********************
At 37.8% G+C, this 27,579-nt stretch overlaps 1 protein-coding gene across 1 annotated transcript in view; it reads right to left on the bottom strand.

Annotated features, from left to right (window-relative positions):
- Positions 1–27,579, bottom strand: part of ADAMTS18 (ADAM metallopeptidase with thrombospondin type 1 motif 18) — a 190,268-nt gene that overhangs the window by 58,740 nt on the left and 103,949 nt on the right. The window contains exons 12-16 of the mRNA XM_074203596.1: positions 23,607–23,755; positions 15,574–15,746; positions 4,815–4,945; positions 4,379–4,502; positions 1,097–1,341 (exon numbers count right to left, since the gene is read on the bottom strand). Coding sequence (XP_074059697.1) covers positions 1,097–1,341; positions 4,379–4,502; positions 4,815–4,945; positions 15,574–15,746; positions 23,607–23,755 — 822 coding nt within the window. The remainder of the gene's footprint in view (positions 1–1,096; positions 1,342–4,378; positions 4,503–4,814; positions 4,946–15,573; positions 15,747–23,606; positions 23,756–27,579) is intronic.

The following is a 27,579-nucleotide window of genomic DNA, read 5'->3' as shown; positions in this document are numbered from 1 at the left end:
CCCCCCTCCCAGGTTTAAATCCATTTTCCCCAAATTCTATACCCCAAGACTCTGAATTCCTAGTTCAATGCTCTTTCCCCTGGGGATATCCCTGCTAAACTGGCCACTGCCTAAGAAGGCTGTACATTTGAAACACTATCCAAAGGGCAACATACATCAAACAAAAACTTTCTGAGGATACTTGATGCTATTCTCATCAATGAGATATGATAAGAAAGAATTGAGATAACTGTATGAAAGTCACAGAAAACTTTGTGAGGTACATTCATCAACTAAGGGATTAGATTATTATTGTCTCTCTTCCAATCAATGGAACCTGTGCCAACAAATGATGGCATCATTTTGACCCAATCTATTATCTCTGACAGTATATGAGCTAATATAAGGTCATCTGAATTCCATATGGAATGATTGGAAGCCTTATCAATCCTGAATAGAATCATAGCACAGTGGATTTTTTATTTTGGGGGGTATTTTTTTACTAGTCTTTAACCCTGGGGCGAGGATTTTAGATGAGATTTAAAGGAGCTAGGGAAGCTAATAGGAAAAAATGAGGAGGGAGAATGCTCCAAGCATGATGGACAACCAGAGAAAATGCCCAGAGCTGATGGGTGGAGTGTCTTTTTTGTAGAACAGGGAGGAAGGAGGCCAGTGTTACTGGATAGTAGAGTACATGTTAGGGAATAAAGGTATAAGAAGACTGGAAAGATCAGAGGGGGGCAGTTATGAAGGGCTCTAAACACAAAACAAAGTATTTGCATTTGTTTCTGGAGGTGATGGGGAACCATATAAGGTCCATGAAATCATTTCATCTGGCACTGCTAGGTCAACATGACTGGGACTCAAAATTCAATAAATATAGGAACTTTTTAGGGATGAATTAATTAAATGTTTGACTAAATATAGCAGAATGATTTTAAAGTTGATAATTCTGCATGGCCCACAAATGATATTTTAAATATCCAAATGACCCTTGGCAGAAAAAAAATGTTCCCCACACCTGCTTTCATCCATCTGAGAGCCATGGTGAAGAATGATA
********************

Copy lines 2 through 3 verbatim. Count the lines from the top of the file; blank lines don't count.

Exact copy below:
Annotated features, from left to right (window-relative positions):
- Positions 1–27,579, bottom strand: part of ADAMTS18 (ADAM metallopeptidase with thrombospondin type 1 motif 18) — a 190,268-nt gene that overhangs the window by 58,740 nt on the left and 103,949 nt on the right. The window contains exons 12-16 of the mRNA XM_074203596.1: positions 23,607–23,755; positions 15,574–15,746; positions 4,815–4,945; positions 4,379–4,502; positions 1,097–1,341 (exon numbers count right to left, since the gene is read on the bottom strand). Coding sequence (XP_074059697.1) covers positions 1,097–1,341; positions 4,379–4,502; positions 4,815–4,945; positions 15,574–15,746; positions 23,607–23,755 — 822 coding nt within the window. The remainder of the gene's footprint in view (positions 1–1,096; positions 1,342–4,378; positions 4,503–4,814; positions 4,946–15,573; positions 15,747–23,606; positions 23,756–27,579) is intronic.